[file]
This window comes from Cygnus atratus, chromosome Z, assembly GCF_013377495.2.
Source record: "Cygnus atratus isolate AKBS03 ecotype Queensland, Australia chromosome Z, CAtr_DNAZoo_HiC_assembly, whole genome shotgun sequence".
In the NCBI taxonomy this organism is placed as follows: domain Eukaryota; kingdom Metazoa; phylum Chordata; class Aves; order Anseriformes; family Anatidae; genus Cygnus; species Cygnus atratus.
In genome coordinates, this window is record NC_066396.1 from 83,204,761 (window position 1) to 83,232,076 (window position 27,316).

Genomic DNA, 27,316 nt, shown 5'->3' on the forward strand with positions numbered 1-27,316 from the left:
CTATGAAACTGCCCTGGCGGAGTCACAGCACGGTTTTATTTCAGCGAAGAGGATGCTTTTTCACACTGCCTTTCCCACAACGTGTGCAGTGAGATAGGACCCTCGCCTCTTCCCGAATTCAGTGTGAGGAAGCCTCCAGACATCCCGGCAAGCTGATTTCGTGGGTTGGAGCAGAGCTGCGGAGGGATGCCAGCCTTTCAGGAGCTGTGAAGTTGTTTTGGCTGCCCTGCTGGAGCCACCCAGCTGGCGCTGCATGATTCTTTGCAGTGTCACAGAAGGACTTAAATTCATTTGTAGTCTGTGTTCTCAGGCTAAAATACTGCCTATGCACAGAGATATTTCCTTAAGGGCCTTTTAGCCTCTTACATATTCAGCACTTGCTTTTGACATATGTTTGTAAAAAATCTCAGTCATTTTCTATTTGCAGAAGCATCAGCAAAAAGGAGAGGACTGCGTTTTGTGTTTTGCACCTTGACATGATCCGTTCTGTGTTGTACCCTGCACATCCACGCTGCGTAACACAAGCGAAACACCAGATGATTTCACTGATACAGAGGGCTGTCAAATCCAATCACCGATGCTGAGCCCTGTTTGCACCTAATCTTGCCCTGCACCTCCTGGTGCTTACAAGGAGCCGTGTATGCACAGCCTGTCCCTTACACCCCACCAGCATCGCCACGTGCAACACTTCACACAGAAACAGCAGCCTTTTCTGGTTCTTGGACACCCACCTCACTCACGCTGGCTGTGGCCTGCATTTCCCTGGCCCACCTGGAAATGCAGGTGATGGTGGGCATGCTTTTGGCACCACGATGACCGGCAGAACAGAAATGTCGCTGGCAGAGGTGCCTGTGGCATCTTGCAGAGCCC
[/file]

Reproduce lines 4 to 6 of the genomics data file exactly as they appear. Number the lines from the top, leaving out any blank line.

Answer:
In genome coordinates, this window is record NC_066396.1 from 83,204,761 (window position 1) to 83,232,076 (window position 27,316).

Genomic DNA, 27,316 nt, shown 5'->3' on the forward strand with positions numbered 1-27,316 from the left:
CTATGAAACTGCCCTGGCGGAGTCACAGCACGGTTTTATTTCAGCGAAGAGGATGCTTTTTCACACTGCCTTTCCCACAACGTGTGCAGTGAGATAGGACCCTCGCCTCTTCCCGAATTCAGTGTGAGGAAGCCTCCAGACATCCCGGCAAGCTGATTTCGTGGGTTGGAGCAGAGCTGCGGAGGGATGCCAGCCTTTCAGGAGCTGTGAAGTTGTTTTGGCTGCCCTGCTGGAGCCACCCAGCTGGCGCTGCATGATTCTTTGCAGTGTCACAGAAGGACTTAAATTCATTTGTAGTCTGTGTTCTCAGGCTAAAATACTGCCTATGCACAGAGATATTTCCTTAAGGGCCTTTTAGCCTCTTACATATTCAGCACTTGCTTTTGACATATGTTTGTAAAAAATCTCAGTCATTTTCTATTTGCAGAAGCATCAGCAAAAAGGAGAGGACTGCGTTTTGTGTTTTGCACCTTGACATGATCCGTTCTGTGTTGTACCCTGCACATCCACGCTGCGTAACACAAGCGAAACACCAGATGATTTCACTGATACAGAGGGCTGTCAAATCCAATCACCGATGCTGAGCCCTGTTTGCACCTAATCTTGCCCTGCACCTCCTGGTGCTTACAAGGAGCCGTGTATGCACAGCCTGTCCCTTACACCCCACCAGCATCGCCACGTGCAACACTTCACACAGAAACAGCAGCCTTTTCTGGTTCTTGGACACCCACCTCACTCACGCTGGCTGTGGCCTGCATTTCCCTGGCCCACCTGGAAATGCAGGTGATGGTGGGCATGCTTTTGGCACCACGATGACCGGCAGAACAGAAATGTCGCTGGCAGAGGTGCCTGTGGCATCTTGCAGAGCCC